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CHARLOTTE, NC (WBTV) -
A Senator in Washington is criticizing for-profit private schools.
Senator Tom Harkin says he looked into the education services industry, and found that private schools like the University of Phoenix, DeVry, and Kaplan are more interested in recruiting than educating.
With the economy still sputtering, many people are changing careers to find jobs. To get a foot in the door, may people are enrolling in private for-profit schools.
Some of the schools have campus style classrooms. Many have online course. They all offer a variety of programs.
But according to Senator Harkin, most of these for-profit schools are cheating students.
His report says the schools are aggressively recruiting as many students as possible, and the schools are more interested in attracting students than educating them.
According to the report, there's a high drop-out rate, and many students are left with bad debt and no degree.
In a statement to WBTV, DeVry says "many of the issues, including improving graduation rates, ensuring ethical recruiting practices, reducing student debt and addressing the educational needs of underserved populations requires the whole of higher education's attention and action".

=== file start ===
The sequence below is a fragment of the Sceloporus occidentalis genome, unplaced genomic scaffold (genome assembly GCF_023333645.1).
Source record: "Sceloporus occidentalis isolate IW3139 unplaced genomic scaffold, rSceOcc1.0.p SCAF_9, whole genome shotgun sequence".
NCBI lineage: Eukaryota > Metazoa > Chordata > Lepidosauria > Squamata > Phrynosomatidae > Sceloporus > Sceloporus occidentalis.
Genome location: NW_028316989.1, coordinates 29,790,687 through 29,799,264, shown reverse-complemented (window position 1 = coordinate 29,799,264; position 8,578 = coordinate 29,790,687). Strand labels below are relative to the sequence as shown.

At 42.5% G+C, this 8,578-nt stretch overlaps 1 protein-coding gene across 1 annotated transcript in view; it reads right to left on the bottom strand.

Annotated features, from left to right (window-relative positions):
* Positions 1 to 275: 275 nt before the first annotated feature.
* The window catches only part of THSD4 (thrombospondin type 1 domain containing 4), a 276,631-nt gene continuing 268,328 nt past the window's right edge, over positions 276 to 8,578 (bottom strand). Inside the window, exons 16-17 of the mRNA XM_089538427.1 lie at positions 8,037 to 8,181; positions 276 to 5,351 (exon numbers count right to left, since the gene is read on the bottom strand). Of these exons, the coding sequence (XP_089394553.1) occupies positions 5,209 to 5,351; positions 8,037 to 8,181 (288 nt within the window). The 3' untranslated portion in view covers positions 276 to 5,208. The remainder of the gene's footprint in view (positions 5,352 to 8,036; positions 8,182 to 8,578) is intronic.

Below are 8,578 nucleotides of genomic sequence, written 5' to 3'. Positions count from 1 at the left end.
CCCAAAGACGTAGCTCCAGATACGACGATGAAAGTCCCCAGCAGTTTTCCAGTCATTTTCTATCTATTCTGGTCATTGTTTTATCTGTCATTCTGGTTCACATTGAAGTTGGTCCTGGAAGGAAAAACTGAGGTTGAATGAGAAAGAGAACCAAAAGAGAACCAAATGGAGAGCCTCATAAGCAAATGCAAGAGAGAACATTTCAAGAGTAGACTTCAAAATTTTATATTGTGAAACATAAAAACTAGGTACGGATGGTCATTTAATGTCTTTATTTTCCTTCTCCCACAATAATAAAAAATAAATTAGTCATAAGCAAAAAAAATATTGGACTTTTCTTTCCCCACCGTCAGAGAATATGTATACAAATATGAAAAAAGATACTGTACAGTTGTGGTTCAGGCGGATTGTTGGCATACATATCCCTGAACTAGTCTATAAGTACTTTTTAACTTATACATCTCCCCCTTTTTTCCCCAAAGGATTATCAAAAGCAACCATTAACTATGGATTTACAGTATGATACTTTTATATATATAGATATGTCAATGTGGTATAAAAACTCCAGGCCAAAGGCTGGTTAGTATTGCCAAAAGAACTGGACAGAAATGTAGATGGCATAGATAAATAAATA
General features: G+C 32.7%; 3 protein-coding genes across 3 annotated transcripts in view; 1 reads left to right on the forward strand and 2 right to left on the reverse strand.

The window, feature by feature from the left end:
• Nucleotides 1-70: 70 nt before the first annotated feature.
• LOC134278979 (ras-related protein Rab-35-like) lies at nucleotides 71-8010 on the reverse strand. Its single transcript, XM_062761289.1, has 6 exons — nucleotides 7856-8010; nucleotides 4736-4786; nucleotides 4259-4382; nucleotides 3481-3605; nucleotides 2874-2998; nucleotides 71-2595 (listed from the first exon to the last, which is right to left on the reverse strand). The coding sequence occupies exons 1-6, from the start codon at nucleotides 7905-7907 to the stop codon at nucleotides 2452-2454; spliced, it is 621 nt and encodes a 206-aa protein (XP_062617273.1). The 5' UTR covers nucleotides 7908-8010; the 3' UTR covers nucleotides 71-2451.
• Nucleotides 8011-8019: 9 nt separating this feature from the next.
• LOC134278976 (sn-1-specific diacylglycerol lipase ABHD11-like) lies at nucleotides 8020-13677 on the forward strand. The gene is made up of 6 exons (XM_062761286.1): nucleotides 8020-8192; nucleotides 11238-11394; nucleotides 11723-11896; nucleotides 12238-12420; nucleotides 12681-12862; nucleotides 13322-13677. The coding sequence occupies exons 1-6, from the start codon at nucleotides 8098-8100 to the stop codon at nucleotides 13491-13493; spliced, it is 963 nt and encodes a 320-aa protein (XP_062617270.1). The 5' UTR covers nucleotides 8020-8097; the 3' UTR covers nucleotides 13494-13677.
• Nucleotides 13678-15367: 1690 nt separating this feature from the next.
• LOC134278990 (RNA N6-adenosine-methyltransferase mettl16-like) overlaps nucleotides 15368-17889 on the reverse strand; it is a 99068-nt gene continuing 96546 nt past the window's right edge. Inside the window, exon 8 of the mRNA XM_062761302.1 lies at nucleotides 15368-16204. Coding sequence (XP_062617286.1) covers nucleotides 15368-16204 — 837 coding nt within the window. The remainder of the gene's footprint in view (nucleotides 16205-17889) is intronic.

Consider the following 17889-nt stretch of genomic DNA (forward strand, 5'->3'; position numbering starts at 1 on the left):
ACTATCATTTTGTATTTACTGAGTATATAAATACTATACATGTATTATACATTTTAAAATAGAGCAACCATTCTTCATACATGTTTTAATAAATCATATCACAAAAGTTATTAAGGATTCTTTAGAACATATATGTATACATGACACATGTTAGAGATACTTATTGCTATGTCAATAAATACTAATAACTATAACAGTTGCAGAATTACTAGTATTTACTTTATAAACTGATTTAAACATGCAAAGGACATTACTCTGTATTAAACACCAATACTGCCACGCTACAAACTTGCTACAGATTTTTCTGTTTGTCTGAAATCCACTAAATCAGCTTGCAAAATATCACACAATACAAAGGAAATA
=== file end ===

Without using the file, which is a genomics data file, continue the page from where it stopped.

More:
A spokesperson for the University of Phoenix says, "Much of what's included in the report, especially regarding enrollment practices, is outdated, misleading, and fails to capture the truth about the University of Phoenix."
In North Carolina, The State Board of Proprietary Schools was formed to oversee private for-profit schools with certificate and diploma programs.
The Vice Chair of the Board, Jack Henderson, says, "In North Carolina, the schools have made a concerted effort to increase the regulation on themselves. We have initiated several pieces of legislation over the last few years to improve oversight and student protection." He says one example is, "The student protection fund, that was created three years ago, which is a fund-all license schools pay into each year that would help refund money to students in the event a school closes suddenly and was not able to make those refunds."